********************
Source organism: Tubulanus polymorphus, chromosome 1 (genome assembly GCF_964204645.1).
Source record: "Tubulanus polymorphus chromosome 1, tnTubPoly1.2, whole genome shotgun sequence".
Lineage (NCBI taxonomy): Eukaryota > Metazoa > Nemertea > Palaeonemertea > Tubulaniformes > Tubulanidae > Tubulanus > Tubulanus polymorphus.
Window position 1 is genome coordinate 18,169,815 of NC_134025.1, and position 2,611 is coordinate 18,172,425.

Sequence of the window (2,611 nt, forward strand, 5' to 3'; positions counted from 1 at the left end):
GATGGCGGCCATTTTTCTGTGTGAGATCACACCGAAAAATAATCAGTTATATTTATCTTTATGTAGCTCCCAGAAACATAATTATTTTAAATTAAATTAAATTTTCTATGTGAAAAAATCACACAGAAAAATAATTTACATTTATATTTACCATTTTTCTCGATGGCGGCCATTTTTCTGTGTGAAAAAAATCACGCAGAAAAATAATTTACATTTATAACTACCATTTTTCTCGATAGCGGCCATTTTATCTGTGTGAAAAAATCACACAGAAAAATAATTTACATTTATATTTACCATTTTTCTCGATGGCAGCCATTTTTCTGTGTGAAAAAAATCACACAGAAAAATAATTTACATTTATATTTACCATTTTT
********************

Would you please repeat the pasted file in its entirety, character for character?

Source organism: Tubulanus polymorphus, chromosome 1 (genome assembly GCF_964204645.1).
Source record: "Tubulanus polymorphus chromosome 1, tnTubPoly1.2, whole genome shotgun sequence".
Lineage (NCBI taxonomy): Eukaryota > Metazoa > Nemertea > Palaeonemertea > Tubulaniformes > Tubulanidae > Tubulanus > Tubulanus polymorphus.
Window position 1 is genome coordinate 18,169,815 of NC_134025.1, and position 2,611 is coordinate 18,172,425.

Sequence of the window (2,611 nt, forward strand, 5' to 3'; positions counted from 1 at the left end):
GATGGCGGCCATTTTTCTGTGTGAGATCACACCGAAAAATAATCAGTTATATTTATCTTTATGTAGCTCCCAGAAACATAATTATTTTAAATTAAATTAAATTTTCTATGTGAAAAAATCACACAGAAAAATAATTTACATTTATATTTACCATTTTTCTCGATGGCGGCCATTTTTCTGTGTGAAAAAAATCACGCAGAAAAATAATTTACATTTATAACTACCATTTTTCTCGATAGCGGCCATTTTATCTGTGTGAAAAAATCACACAGAAAAATAATTTACATTTATATTTACCATTTTTCTCGATGGCAGCCATTTTTCTGTGTGAAAAAAATCACACAGAAAAATAATTTACATTTATATTTACCATTTTT